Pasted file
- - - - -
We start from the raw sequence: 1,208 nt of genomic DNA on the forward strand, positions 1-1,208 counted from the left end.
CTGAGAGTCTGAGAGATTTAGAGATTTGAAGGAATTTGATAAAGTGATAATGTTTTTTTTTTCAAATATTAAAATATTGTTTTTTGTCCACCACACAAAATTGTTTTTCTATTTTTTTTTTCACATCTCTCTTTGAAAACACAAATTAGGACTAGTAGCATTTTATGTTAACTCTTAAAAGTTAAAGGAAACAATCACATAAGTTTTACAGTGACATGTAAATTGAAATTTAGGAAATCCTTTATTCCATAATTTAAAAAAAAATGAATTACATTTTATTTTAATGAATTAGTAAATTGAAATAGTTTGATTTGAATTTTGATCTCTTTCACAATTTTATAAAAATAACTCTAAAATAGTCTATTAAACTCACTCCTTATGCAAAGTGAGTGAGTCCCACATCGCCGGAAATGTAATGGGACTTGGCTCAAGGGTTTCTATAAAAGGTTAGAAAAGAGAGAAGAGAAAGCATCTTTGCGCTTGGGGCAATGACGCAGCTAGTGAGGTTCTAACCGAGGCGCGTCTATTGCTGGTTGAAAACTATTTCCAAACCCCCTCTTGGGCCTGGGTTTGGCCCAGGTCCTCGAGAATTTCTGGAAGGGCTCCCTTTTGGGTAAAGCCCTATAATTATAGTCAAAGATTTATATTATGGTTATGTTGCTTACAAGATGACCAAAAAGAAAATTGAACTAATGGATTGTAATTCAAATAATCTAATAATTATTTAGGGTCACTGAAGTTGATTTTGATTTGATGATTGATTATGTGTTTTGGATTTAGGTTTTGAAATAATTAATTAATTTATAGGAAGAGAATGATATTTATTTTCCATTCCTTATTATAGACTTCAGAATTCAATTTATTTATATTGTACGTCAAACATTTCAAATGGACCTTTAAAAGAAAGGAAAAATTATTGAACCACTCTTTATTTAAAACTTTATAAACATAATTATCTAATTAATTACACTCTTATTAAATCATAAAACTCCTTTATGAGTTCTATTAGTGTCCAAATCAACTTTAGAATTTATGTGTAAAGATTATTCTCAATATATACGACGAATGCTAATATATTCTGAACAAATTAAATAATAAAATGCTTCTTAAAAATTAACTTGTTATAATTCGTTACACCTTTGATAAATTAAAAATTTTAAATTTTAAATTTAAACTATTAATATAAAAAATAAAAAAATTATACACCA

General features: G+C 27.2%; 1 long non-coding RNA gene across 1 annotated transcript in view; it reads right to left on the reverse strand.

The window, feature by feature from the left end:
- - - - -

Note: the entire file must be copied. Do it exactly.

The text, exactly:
We start from the raw sequence: 1,208 nt of genomic DNA on the forward strand, positions 1-1,208 counted from the left end.
CTGAGAGTCTGAGAGATTTAGAGATTTGAAGGAATTTGATAAAGTGATAATGTTTTTTTTTTCAAATATTAAAATATTGTTTTTTGTCCACCACACAAAATTGTTTTTCTATTTTTTTTTTCACATCTCTCTTTGAAAACACAAATTAGGACTAGTAGCATTTTATGTTAACTCTTAAAAGTTAAAGGAAACAATCACATAAGTTTTACAGTGACATGTAAATTGAAATTTAGGAAATCCTTTATTCCATAATTTAAAAAAAAATGAATTACATTTTATTTTAATGAATTAGTAAATTGAAATAGTTTGATTTGAATTTTGATCTCTTTCACAATTTTATAAAAATAACTCTAAAATAGTCTATTAAACTCACTCCTTATGCAAAGTGAGTGAGTCCCACATCGCCGGAAATGTAATGGGACTTGGCTCAAGGGTTTCTATAAAAGGTTAGAAAAGAGAGAAGAGAAAGCATCTTTGCGCTTGGGGCAATGACGCAGCTAGTGAGGTTCTAACCGAGGCGCGTCTATTGCTGGTTGAAAACTATTTCCAAACCCCCTCTTGGGCCTGGGTTTGGCCCAGGTCCTCGAGAATTTCTGGAAGGGCTCCCTTTTGGGTAAAGCCCTATAATTATAGTCAAAGATTTATATTATGGTTATGTTGCTTACAAGATGACCAAAAAGAAAATTGAACTAATGGATTGTAATTCAAATAATCTAATAATTATTTAGGGTCACTGAAGTTGATTTTGATTTGATGATTGATTATGTGTTTTGGATTTAGGTTTTGAAATAATTAATTAATTTATAGGAAGAGAATGATATTTATTTTCCATTCCTTATTATAGACTTCAGAATTCAATTTATTTATATTGTACGTCAAACATTTCAAATGGACCTTTAAAAGAAAGGAAAAATTATTGAACCACTCTTTATTTAAAACTTTATAAACATAATTATCTAATTAATTACACTCTTATTAAATCATAAAACTCCTTTATGAGTTCTATTAGTGTCCAAATCAACTTTAGAATTTATGTGTAAAGATTATTCTCAATATATACGACGAATGCTAATATATTCTGAACAAATTAAATAATAAAATGCTTCTTAAAAATTAACTTGTTATAATTCGTTACACCTTTGATAAATTAAAAATTTTAAATTTTAAATTTAAACTATTAATATAAAAAATAAAAAAATTATACACCA

General features: G+C 27.2%; 1 long non-coding RNA gene across 1 annotated transcript in view; it reads right to left on the reverse strand.

The window, feature by feature from the left end: